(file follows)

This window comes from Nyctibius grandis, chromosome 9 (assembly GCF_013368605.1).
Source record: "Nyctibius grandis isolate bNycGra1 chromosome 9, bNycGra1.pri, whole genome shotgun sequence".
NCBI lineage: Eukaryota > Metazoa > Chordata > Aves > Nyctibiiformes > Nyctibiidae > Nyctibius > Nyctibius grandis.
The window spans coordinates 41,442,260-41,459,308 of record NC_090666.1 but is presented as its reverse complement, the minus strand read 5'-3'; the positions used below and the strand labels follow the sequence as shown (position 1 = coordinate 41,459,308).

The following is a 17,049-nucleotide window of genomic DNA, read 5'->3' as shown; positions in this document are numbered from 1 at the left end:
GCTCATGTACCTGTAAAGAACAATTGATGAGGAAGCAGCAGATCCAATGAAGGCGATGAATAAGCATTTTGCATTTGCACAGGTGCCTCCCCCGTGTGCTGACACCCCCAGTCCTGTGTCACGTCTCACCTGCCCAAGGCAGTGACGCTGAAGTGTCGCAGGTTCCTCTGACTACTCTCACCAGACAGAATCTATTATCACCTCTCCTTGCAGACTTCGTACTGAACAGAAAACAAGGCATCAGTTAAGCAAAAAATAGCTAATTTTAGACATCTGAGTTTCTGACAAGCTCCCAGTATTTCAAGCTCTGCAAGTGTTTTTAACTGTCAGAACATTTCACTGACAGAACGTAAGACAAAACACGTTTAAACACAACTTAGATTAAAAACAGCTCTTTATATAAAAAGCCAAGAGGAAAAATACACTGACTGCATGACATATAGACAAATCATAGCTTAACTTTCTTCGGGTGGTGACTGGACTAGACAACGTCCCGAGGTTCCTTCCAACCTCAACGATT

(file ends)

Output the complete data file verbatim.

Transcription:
This window comes from Nyctibius grandis, chromosome 9 (assembly GCF_013368605.1).
Source record: "Nyctibius grandis isolate bNycGra1 chromosome 9, bNycGra1.pri, whole genome shotgun sequence".
NCBI lineage: Eukaryota > Metazoa > Chordata > Aves > Nyctibiiformes > Nyctibiidae > Nyctibius > Nyctibius grandis.
The window spans coordinates 41,442,260-41,459,308 of record NC_090666.1 but is presented as its reverse complement, the minus strand read 5'-3'; the positions used below and the strand labels follow the sequence as shown (position 1 = coordinate 41,459,308).

The following is a 17,049-nucleotide window of genomic DNA, read 5'->3' as shown; positions in this document are numbered from 1 at the left end:
GCTCATGTACCTGTAAAGAACAATTGATGAGGAAGCAGCAGATCCAATGAAGGCGATGAATAAGCATTTTGCATTTGCACAGGTGCCTCCCCCGTGTGCTGACACCCCCAGTCCTGTGTCACGTCTCACCTGCCCAAGGCAGTGACGCTGAAGTGTCGCAGGTTCCTCTGACTACTCTCACCAGACAGAATCTATTATCACCTCTCCTTGCAGACTTCGTACTGAACAGAAAACAAGGCATCAGTTAAGCAAAAAATAGCTAATTTTAGACATCTGAGTTTCTGACAAGCTCCCAGTATTTCAAGCTCTGCAAGTGTTTTTAACTGTCAGAACATTTCACTGACAGAACGTAAGACAAAACACGTTTAAACACAACTTAGATTAAAAACAGCTCTTTATATAAAAAGCCAAGAGGAAAAATACACTGACTGCATGACATATAGACAAATCATAGCTTAACTTTCTTCGGGTGGTGACTGGACTAGACAACGTCCCGAGGTTCCTTCCAACCTCAACGATT